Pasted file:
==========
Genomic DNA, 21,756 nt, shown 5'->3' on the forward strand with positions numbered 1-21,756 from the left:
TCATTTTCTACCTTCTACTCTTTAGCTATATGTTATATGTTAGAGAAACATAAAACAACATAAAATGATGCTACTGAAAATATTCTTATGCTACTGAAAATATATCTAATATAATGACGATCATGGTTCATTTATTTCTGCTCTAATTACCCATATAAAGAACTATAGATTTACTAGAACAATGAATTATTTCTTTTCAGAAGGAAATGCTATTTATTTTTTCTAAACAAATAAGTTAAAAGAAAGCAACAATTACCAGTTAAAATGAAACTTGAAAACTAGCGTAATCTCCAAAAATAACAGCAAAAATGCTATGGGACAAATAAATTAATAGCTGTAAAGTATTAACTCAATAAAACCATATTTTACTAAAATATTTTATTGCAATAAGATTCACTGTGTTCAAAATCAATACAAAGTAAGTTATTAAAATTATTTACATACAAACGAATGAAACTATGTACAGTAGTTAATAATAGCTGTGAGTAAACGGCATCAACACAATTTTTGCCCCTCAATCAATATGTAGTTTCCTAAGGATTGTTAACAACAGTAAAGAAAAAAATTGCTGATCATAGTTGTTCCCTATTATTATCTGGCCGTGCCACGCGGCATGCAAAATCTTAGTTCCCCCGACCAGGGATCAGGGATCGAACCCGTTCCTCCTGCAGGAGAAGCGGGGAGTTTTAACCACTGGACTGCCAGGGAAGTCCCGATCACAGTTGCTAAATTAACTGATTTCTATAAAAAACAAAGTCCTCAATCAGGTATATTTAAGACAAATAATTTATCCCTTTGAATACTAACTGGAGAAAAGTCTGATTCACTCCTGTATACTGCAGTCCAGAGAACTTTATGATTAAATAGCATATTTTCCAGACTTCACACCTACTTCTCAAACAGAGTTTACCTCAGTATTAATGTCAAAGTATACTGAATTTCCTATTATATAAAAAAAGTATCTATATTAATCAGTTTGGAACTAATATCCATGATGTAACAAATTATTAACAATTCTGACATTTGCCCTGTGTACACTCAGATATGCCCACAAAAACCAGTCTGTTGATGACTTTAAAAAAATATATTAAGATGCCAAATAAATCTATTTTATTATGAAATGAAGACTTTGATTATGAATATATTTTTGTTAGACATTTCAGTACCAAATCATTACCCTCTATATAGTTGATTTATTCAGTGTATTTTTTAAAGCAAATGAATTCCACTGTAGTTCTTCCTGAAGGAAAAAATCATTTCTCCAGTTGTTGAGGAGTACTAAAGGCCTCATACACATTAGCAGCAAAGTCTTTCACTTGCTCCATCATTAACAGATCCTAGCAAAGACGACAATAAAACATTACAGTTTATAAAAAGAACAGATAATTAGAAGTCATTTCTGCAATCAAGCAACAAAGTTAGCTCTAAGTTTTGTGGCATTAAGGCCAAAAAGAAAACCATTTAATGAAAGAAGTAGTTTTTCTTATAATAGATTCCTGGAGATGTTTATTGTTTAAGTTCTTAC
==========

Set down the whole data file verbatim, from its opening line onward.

Genomic DNA, 21,756 nt, shown 5'->3' on the forward strand with positions numbered 1-21,756 from the left:
TCATTTTCTACCTTCTACTCTTTAGCTATATGTTATATGTTAGAGAAACATAAAACAACATAAAATGATGCTACTGAAAATATTCTTATGCTACTGAAAATATATCTAATATAATGACGATCATGGTTCATTTATTTCTGCTCTAATTACCCATATAAAGAACTATAGATTTACTAGAACAATGAATTATTTCTTTTCAGAAGGAAATGCTATTTATTTTTTCTAAACAAATAAGTTAAAAGAAAGCAACAATTACCAGTTAAAATGAAACTTGAAAACTAGCGTAATCTCCAAAAATAACAGCAAAAATGCTATGGGACAAATAAATTAATAGCTGTAAAGTATTAACTCAATAAAACCATATTTTACTAAAATATTTTATTGCAATAAGATTCACTGTGTTCAAAATCAATACAAAGTAAGTTATTAAAATTATTTACATACAAACGAATGAAACTATGTACAGTAGTTAATAATAGCTGTGAGTAAACGGCATCAACACAATTTTTGCCCCTCAATCAATATGTAGTTTCCTAAGGATTGTTAACAACAGTAAAGAAAAAAATTGCTGATCATAGTTGTTCCCTATTATTATCTGGCCGTGCCACGCGGCATGCAAAATCTTAGTTCCCCCGACCAGGGATCAGGGATCGAACCCGTTCCTCCTGCAGGAGAAGCGGGGAGTTTTAACCACTGGACTGCCAGGGAAGTCCCGATCACAGTTGCTAAATTAACTGATTTCTATAAAAAACAAAGTCCTCAATCAGGTATATTTAAGACAAATAATTTATCCCTTTGAATACTAACTGGAGAAAAGTCTGATTCACTCCTGTATACTGCAGTCCAGAGAACTTTATGATTAAATAGCATATTTTCCAGACTTCACACCTACTTCTCAAACAGAGTTTACCTCAGTATTAATGTCAAAGTATACTGAATTTCCTATTATATAAAAAAAGTATCTATATTAATCAGTTTGGAACTAATATCCATGATGTAACAAATTATTAACAATTCTGACATTTGCCCTGTGTACACTCAGATATGCCCACAAAAACCAGTCTGTTGATGACTTTAAAAAAATATATTAAGATGCCAAATAAATCTATTTTATTATGAAATGAAGACTTTGATTATGAATATATTTTTGTTAGACATTTCAGTACCAAATCATTACCCTCTATATAGTTGATTTATTCAGTGTATTTTTTAAAGCAAATGAATTCCACTGTAGTTCTTCCTGAAGGAAAAAATCATTTCTCCAGTTGTTGAGGAGTACTAAAGGCCTCATACACATTAGCAGCAAAGTCTTTCACTTGCTCCATCATTAACAGATCCTAGCAAAGACGACAATAAAACATTACAGTTTATAAAAAGAACAGATAATTAGAAGTCATTTCTGCAATCAAGCAACAAAGTTAGCTCTAAGTTTTGTGGCATTAAGGCCAAAAAGAAAACCATTTAATGAAAGAAGTAGTTTTTCTTATAATAGATTCCTGGAGATGTTTATTGTTTAAGTTCTTAC